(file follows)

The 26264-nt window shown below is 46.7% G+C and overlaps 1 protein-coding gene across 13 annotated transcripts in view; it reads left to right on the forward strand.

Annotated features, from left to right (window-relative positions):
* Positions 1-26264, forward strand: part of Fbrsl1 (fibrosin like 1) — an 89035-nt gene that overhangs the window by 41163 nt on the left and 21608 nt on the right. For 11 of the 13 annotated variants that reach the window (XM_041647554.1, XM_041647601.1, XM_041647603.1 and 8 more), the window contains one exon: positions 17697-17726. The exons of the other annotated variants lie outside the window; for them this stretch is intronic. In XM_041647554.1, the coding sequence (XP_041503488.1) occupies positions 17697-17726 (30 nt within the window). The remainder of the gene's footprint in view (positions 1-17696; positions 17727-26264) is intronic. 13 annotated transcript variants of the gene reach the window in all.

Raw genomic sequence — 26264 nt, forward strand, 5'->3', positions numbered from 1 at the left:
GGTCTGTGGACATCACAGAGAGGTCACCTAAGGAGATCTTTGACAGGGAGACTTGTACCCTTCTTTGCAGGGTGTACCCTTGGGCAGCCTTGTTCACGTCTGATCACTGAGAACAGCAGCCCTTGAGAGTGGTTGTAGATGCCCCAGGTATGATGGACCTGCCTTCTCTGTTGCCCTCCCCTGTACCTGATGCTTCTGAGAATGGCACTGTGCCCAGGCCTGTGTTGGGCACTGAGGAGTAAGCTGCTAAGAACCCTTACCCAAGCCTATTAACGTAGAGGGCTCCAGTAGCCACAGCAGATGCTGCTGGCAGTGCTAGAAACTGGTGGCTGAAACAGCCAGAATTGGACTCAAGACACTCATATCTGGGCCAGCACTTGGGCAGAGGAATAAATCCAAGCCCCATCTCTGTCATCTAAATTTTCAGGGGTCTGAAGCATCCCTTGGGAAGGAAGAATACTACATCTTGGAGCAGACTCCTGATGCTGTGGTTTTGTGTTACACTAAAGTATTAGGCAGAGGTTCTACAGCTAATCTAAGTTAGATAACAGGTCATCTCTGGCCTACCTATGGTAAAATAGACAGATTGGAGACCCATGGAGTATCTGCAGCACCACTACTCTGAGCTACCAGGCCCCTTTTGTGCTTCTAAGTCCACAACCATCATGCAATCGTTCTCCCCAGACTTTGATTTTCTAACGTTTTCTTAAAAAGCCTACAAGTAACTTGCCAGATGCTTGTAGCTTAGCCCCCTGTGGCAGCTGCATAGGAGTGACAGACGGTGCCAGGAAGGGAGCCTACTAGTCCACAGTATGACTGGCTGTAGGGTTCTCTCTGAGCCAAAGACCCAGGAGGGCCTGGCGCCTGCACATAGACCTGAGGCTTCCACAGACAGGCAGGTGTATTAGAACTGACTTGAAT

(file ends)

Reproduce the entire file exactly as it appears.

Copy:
The 26264-nt window shown below is 46.7% G+C and overlaps 1 protein-coding gene across 13 annotated transcripts in view; it reads left to right on the forward strand.

Annotated features, from left to right (window-relative positions):
* Positions 1-26264, forward strand: part of Fbrsl1 (fibrosin like 1) — an 89035-nt gene that overhangs the window by 41163 nt on the left and 21608 nt on the right. For 11 of the 13 annotated variants that reach the window (XM_041647554.1, XM_041647601.1, XM_041647603.1 and 8 more), the window contains one exon: positions 17697-17726. The exons of the other annotated variants lie outside the window; for them this stretch is intronic. In XM_041647554.1, the coding sequence (XP_041503488.1) occupies positions 17697-17726 (30 nt within the window). The remainder of the gene's footprint in view (positions 1-17696; positions 17727-26264) is intronic. 13 annotated transcript variants of the gene reach the window in all.

Raw genomic sequence — 26264 nt, forward strand, 5'->3', positions numbered from 1 at the left:
GGTCTGTGGACATCACAGAGAGGTCACCTAAGGAGATCTTTGACAGGGAGACTTGTACCCTTCTTTGCAGGGTGTACCCTTGGGCAGCCTTGTTCACGTCTGATCACTGAGAACAGCAGCCCTTGAGAGTGGTTGTAGATGCCCCAGGTATGATGGACCTGCCTTCTCTGTTGCCCTCCCCTGTACCTGATGCTTCTGAGAATGGCACTGTGCCCAGGCCTGTGTTGGGCACTGAGGAGTAAGCTGCTAAGAACCCTTACCCAAGCCTATTAACGTAGAGGGCTCCAGTAGCCACAGCAGATGCTGCTGGCAGTGCTAGAAACTGGTGGCTGAAACAGCCAGAATTGGACTCAAGACACTCATATCTGGGCCAGCACTTGGGCAGAGGAATAAATCCAAGCCCCATCTCTGTCATCTAAATTTTCAGGGGTCTGAAGCATCCCTTGGGAAGGAAGAATACTACATCTTGGAGCAGACTCCTGATGCTGTGGTTTTGTGTTACACTAAAGTATTAGGCAGAGGTTCTACAGCTAATCTAAGTTAGATAACAGGTCATCTCTGGCCTACCTATGGTAAAATAGACAGATTGGAGACCCATGGAGTATCTGCAGCACCACTACTCTGAGCTACCAGGCCCCTTTTGTGCTTCTAAGTCCACAACCATCATGCAATCGTTCTCCCCAGACTTTGATTTTCTAACGTTTTCTTAAAAAGCCTACAAGTAACTTGCCAGATGCTTGTAGCTTAGCCCCCTGTGGCAGCTGCATAGGAGTGACAGACGGTGCCAGGAAGGGAGCCTACTAGTCCACAGTATGACTGGCTGTAGGGTTCTCTCTGAGCCAAAGACCCAGGAGGGCCTGGCGCCTGCACATAGACCTGAGGCTTCCACAGACAGGCAGGTGTATTAGAACTGACTTGAAT